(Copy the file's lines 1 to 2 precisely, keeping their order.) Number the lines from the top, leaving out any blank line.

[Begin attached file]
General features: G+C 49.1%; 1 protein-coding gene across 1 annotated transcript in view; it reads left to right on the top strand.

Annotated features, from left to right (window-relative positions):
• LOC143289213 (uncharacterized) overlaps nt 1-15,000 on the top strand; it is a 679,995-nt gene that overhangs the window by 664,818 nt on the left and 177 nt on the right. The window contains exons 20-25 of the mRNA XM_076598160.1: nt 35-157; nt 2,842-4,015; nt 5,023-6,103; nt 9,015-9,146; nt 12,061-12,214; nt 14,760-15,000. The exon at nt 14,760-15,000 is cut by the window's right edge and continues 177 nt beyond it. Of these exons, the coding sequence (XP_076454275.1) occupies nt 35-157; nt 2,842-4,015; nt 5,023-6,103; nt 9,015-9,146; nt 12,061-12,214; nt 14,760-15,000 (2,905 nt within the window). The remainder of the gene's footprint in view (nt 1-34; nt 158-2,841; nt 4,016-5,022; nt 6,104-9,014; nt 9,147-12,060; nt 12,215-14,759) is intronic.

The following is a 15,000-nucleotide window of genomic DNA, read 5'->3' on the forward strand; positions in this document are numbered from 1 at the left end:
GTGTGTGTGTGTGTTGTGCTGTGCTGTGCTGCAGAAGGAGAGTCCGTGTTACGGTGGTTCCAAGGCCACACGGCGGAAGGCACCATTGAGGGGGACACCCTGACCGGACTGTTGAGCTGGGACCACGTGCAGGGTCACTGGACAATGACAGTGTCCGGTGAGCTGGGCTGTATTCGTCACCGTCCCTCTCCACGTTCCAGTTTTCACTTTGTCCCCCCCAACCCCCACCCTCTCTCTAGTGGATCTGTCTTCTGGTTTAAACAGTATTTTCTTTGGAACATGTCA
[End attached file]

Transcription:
General features: G+C 49.1%; 1 protein-coding gene across 1 annotated transcript in view; it reads left to right on the top strand.

Annotated features, from left to right (window-relative positions):